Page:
Total capitulation or absolute incompetence?
In ODIs however, while the English clearly looked prepared for regaining their image, the hosts, notionally playing a home series out of home, appeared to suffer either from complacency or perhaps were bloated by the victory. If that was the case, then Pakistan had lost sight of the fundamental lesson, that while history could serve as a teacher, it cannot gift you the future in a platter. You have to struggle every single inch of your way to success.
Pakistan did win the series. All praise for it, but batting continued to be its major problem. Minus the double century stand between Yunus Khan and Azhar Ali in the Test series, the team never really impressed with its batting prowess. Bowlers, especially the spinners, won the series for you. In the ODIs Pakistan batting failed to click, and gave England to a golden opportunity to add some more records to the books. Kevin Pieterson was captain of England when he struck his last hundred in a one-day international. it is history that has played heavily upon him.
Pietersen toyed for a while, nobody quite knows how seriously, with abandoning one-day cricket as his star began to wane. It has taken three years, three months and 37 ODIs to draw a line and when he walked down the pitch in his audacious style of old, and flicked Aizaz Cheema through the leg side, the intervening years seemed more aptly summed up not by his routine kneel and punch of the air as a slightly rueful raise of the eyebrows. Pietersen’s habitual pre-match claim that he was in “fantastic” form was backed up by adventurous footwork and flowing strokeplay. He passed 4,000 runs in ODIs in spectacular fashion as he danced down the pitch to strike the offspin of Mohammad Hafeez over the sightscreen for six, the comment on cricket website cricinfo reflected very aptly on his Saturday’s performance that brought humiliation for opponents.
Winning toss and batting first, a sound start was again found wanting. Then came the harshest blow came with 3 wickets falling for an incredible score of just one run, and in 15 deliveries.The loss of Imran Farhat, caught at the wicket as he struggled to cope with Finn’s hostility, seemed a blip. But Stuart Broad caused Azhar Ali to flirt with one outside off stump, Mohammad Hafeez was lbw to an in-cutter from Finn and Misbah-ul-Haq dangled his bat at Broad to edge to first slip. What a remarkable performance from Pakistani skipper. He was perhaps giving catching practice to slip fielders, forgetting completely that he had tremendous responsibility on his shoulders. England had three centuries in three matches, and we could not match that even with one single worthy performance with the bat. Asad Shafiq was brought in the side but fell rather carelessly to be run out. He had already survived a chance while at 1, but then failed to capitalize. Afridi was at his most restrained: that is he staedied along at only a run a ball. He began in haywire fashion but then played responsibly, a straight six off Graeme Swann’s off spin was his most emphatic moment. Like Umar, he fell soon after reaching his half-century, bowled by James Anderson as he attempted a big hit to onside. The ball kept low and Afridi played a rather reckless shot, cross batted, to find himself dejected and dismayed.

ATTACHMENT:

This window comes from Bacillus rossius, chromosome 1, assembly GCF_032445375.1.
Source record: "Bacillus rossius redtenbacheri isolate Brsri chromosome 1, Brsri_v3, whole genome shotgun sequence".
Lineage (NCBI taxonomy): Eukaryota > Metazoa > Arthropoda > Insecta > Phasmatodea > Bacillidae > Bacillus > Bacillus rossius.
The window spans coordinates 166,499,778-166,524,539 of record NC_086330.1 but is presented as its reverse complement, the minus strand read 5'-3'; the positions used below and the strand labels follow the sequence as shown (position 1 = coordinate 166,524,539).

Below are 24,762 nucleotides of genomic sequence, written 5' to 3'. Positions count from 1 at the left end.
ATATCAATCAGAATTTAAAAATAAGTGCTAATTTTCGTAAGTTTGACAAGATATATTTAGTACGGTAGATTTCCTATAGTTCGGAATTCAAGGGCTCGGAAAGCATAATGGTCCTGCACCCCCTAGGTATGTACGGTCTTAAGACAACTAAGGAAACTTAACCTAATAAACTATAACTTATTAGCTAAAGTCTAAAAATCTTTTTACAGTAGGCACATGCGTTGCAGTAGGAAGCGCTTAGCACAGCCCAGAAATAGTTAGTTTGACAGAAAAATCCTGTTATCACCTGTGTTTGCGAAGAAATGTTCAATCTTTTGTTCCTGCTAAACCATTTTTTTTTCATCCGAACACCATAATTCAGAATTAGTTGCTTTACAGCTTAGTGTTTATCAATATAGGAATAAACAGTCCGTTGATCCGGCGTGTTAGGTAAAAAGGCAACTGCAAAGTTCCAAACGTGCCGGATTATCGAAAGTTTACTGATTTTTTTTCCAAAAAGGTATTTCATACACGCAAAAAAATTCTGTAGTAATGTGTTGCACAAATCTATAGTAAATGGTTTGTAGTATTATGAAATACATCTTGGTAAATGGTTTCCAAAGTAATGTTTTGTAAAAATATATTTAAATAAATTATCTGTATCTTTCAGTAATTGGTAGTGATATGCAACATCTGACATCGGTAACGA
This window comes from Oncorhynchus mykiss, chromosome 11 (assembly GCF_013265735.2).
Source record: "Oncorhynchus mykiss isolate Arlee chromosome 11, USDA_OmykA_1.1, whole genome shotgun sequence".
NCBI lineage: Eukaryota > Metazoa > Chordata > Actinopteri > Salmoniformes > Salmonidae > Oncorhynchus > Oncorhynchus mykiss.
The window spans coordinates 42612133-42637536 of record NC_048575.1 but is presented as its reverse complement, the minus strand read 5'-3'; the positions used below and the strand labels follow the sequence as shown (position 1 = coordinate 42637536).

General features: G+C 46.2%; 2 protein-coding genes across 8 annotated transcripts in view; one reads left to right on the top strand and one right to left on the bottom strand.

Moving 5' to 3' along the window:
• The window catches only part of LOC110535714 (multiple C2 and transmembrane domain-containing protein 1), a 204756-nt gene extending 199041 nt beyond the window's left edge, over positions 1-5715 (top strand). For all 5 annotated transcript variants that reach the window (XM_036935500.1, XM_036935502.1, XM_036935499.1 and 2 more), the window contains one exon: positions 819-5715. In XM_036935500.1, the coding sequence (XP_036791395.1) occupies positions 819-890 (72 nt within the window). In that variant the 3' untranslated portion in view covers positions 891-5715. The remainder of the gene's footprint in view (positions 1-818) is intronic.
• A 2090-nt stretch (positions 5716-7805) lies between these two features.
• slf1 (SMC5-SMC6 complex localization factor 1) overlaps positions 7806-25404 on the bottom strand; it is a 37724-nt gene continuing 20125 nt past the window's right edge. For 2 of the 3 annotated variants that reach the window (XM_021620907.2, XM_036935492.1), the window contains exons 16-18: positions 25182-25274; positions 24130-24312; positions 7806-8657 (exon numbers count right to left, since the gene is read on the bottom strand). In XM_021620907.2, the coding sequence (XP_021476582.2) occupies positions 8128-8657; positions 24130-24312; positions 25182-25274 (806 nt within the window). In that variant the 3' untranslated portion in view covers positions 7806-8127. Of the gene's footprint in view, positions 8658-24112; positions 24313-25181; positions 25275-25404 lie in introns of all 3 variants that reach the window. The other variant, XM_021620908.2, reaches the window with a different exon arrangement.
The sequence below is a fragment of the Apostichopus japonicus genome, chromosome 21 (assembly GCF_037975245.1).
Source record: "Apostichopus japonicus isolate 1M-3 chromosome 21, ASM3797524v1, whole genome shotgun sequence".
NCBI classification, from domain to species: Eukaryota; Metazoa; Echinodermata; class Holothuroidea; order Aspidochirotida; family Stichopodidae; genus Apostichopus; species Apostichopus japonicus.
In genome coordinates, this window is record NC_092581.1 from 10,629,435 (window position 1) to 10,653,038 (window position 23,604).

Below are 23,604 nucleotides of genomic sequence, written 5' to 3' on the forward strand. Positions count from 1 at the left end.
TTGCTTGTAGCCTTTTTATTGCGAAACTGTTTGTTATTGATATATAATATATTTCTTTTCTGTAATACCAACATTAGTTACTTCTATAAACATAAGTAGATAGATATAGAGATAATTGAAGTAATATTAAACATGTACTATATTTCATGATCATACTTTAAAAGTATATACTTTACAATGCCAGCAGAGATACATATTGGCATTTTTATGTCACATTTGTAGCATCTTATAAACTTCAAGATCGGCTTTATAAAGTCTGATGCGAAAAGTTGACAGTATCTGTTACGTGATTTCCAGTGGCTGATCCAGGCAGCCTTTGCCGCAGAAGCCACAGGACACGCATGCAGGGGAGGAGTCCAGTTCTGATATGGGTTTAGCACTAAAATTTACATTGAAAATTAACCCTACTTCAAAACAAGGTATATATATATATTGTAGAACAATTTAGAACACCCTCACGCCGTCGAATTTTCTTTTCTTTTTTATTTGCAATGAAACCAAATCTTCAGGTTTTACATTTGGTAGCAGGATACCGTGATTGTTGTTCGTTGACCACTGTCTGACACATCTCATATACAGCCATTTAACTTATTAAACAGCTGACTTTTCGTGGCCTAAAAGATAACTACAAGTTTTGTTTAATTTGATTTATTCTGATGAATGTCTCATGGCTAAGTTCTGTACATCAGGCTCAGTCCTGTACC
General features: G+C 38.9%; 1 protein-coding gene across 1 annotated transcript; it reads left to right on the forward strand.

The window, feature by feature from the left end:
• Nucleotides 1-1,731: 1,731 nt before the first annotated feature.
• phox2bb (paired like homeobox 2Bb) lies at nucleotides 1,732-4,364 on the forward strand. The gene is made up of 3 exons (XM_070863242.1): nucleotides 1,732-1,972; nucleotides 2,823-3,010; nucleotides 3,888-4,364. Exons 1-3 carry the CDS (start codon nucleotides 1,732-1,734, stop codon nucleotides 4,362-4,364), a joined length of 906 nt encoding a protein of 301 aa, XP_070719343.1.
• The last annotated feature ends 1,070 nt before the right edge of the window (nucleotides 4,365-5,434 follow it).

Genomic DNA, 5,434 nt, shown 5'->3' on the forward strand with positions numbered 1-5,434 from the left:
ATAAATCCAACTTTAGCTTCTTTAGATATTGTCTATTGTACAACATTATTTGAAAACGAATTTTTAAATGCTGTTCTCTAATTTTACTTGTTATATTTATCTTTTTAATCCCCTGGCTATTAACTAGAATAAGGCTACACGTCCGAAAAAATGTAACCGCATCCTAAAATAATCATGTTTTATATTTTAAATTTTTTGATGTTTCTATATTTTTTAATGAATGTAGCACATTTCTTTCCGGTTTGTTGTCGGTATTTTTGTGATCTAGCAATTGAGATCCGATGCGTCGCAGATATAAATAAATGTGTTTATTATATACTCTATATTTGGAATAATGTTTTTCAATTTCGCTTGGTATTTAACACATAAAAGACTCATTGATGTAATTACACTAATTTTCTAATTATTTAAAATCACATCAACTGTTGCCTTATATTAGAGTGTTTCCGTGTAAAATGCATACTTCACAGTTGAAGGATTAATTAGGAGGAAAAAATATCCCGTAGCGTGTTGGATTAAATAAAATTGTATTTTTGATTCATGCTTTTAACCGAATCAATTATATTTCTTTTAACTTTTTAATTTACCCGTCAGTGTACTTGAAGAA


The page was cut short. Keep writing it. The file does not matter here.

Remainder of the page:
England relied heavily on its pacers trio of Anderson, Broad and Finn, sharing themselves eight of the 10 wickets to fall. Their success lay in swinging off the seam and off the wicket, while Pakistanis could not do that. The spin attack had been overpowered from the beginning with Cook, missing his third successive century to write yet another chapter of glory in his career as well as for England/ But a 170-run opening pair partnership, showed England’s complete domination. It was England’s first ever 9-wicket win over Pakistan in one-dayers. The opponents, humbled and humiliated in the Test series, have clearly outclassed their rivals with a 3-0 lead to clinch the ODI series of 4 matches, and who knows they may as well take a somewhat revenge in the last match scheduled for Monday.